“Russian propaganda in general has begun saying openly that war has become normal, that now war is nothing extraordinary,” Dubrovsky added. “The main message, I think, is: ‘Get used to war.’”

That is also a message that Putin has delivered repeatedly since he ordered the full-scale invasion of Ukraine -- which he casts not as unprovoked aggression but as a forced move to ward off what he claims without evidence is a Western effort to weaken Russia or tear it apart.

Dubrovsky also told Current Time that pro-Kremlin commentators speak about this so brazenly because they are speaking to a limited audience of like-minded people and governments.

“There isn’t really anyone left for them to be ashamed in front of,” he said. “I think the moment when Russia could be ashamed in front of someone has passed. Now it is addressing only a specific group of countries and allies, most of whom are politically marginal players or openly authoritarian, aggressive regimes like Iran and North Korea.”

Blaming Ukraine

Ultranationalist commentator Dmitry Steshin wrote on Telegram on October 8 that “Ukraine has quickly disappeared from the global agenda,” before adding the unfounded speculation that Hamas was armed by Ukrainians “stealing Western military aid.”

Such claims were later repeated in a fake video purporting to be from the BBC that claimed the open-source investigative group Bellingcat had documented corrupt weapons transfers from Ukraine to Hamas. Bellingcat founder Eliot Higgins denounced the video “being pushed by Russian social-media users,” in a post on X, formerly known as Twitter.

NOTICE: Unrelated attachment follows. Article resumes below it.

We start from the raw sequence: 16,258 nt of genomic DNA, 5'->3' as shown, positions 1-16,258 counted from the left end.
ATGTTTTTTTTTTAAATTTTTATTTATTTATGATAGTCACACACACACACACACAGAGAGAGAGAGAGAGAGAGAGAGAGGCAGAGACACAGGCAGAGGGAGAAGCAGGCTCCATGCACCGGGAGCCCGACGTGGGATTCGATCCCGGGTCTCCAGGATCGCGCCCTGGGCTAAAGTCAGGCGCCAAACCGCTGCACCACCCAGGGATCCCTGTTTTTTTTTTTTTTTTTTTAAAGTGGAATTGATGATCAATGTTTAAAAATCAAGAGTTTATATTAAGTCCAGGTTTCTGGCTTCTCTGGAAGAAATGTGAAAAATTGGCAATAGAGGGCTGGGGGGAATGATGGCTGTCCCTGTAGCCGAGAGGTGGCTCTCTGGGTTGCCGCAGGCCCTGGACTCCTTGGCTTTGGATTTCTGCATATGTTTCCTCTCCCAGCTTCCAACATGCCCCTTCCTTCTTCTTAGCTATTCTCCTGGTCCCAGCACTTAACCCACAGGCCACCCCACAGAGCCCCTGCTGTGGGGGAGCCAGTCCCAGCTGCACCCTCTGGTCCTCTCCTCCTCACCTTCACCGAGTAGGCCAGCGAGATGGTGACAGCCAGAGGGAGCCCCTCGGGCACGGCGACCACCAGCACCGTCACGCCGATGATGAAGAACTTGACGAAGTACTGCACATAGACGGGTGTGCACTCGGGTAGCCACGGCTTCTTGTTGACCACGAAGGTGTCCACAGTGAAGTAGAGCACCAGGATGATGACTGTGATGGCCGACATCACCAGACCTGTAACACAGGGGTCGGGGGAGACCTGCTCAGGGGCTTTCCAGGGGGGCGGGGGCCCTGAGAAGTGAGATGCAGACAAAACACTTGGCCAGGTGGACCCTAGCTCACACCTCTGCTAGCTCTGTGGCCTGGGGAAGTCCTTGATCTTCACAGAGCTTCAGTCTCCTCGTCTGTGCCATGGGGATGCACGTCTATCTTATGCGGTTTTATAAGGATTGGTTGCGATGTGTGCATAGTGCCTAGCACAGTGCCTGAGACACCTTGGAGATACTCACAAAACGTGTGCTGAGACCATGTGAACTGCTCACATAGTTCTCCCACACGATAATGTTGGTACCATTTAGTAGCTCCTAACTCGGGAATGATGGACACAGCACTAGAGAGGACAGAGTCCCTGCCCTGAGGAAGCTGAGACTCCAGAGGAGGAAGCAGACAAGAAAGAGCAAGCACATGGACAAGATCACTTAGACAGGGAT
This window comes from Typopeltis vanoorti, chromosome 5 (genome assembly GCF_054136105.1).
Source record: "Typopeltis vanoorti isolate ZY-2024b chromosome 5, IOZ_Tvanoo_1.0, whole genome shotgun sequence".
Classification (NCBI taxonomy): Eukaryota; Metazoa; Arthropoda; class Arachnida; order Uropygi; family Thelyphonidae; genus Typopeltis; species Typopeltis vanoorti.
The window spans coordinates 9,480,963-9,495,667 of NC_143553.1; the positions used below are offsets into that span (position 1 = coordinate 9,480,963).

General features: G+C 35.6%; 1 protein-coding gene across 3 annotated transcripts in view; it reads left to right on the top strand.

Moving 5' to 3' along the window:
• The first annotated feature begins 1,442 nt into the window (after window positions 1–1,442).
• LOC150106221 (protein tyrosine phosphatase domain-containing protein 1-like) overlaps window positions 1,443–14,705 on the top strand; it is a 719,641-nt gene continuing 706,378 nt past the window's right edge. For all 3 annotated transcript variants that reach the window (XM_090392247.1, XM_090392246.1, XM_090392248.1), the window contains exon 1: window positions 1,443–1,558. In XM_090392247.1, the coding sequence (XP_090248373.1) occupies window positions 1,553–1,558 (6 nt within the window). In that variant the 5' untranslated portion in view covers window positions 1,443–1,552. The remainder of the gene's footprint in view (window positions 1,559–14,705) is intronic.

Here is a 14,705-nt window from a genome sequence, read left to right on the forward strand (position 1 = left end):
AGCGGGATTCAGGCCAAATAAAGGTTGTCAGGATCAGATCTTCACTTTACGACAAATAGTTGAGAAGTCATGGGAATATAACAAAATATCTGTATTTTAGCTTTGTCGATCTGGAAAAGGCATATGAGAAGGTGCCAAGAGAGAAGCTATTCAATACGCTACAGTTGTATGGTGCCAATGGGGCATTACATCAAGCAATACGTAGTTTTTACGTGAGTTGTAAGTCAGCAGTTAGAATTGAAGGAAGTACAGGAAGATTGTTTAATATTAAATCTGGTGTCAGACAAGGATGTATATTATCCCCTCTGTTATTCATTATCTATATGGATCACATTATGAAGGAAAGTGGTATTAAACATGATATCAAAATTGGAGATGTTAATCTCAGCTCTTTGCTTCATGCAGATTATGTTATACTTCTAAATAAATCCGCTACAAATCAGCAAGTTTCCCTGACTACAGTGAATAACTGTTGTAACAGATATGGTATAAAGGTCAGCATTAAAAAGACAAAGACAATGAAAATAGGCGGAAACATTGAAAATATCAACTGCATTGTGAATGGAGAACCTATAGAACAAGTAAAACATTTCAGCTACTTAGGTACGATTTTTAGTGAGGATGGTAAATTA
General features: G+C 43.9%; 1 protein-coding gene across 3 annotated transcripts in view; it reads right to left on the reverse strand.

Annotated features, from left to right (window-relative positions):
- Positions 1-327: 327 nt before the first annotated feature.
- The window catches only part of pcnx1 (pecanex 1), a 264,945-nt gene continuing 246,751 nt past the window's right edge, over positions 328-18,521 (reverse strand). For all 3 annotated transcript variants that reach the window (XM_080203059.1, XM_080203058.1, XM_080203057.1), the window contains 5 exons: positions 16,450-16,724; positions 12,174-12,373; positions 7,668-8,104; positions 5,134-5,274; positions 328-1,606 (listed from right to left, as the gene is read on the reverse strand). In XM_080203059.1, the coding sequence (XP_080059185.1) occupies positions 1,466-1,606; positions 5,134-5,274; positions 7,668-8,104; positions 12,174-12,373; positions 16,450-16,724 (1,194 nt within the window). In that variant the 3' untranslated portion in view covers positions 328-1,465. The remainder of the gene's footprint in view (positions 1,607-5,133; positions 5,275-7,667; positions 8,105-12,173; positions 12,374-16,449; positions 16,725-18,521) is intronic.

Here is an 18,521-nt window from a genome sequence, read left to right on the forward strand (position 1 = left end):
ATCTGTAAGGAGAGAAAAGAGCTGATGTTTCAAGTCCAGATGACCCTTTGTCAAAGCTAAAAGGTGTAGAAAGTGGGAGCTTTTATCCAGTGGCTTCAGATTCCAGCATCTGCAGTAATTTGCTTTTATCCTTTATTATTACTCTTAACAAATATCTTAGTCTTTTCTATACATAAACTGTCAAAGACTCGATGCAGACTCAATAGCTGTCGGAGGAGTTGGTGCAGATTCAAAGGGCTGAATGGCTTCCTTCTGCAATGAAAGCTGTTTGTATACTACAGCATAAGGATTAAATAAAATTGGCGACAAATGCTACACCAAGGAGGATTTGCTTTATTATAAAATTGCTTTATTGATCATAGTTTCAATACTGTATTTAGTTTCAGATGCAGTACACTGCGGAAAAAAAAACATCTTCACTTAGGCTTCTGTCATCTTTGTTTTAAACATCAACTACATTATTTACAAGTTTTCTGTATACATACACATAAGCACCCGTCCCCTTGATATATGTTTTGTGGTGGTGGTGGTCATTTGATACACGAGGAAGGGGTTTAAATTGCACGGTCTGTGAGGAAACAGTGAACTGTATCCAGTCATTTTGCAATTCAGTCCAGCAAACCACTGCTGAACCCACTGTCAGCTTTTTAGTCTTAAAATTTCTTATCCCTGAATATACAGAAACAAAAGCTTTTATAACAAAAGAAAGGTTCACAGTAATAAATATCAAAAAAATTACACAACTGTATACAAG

“It’s unclear if this is a Russian government disinformation campaign or a grassroots effort, but it’s 100 percent fake,” he wrote.

Russian state media and pro-Kremlin commentators have also given considerable oxygen to comments from hard-right Republican U.S. Senator Josh Hawley and and others calling for U.S. military aid to Ukraine to be redirected to Israel.


Pro-Kremlin commentators and propagandists saved particular spite for anti-war Russians who left for Israel, referring to them with the pejorative neologism “relokanty,” or relocators.

Simonyan wrote on X on October 7: “The country that does not fight with its neighbors is again fighting with its neighbors. We are awaiting the exodus of Russian pacifists. Rather, no, we are not awaiting this.”

Margarita Simonyan (file photo)
Margarita Simonyan (file photo)

In particular, such commentators mentioned high-profile figures who left for Israel, including legendary Russian pop star Alla Pugacheva and her husband, comedian Maksim Galkin.

In a broadcast on Channel One state television, Simonyan directly addressed Galkin “and the rest of those…who said they can’t live in a country that fights with its neighbors.”

Galkin released a video on Instagram on October 9 expressing sympathy and support for Israel.

“We chose Israel and have not regretted it for a minute,” he said. “And today, in these difficult and heartbreaking days for Israel, we are here. We are not even thinking of leaving…. Alla and I and our children want to support the people of Israel.”

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Anti-war commentator Yakovina wrote in his Facebook post that the pro-Kremlin voices “want as many killed civilians as possible, particularly among those well-known Jews who recently left Russia such as [post-Soviet reformer and 1990s-era Deputy Prime Minister Anatoly] Chubais and [rock star Andrei] Makarevich.

Charles University's Dubrovsky said that “such obvious gloating, which has nothing to do with reason, has everything to do with a desire to bully others.”

RFE/RL's Russian Service and Current Time correspondent Vladimir Mikhailov contributed to this report.
NOTE: This article has been amended to include a more accurate description of Dmitry Dubrovsky's position and role at Charles University.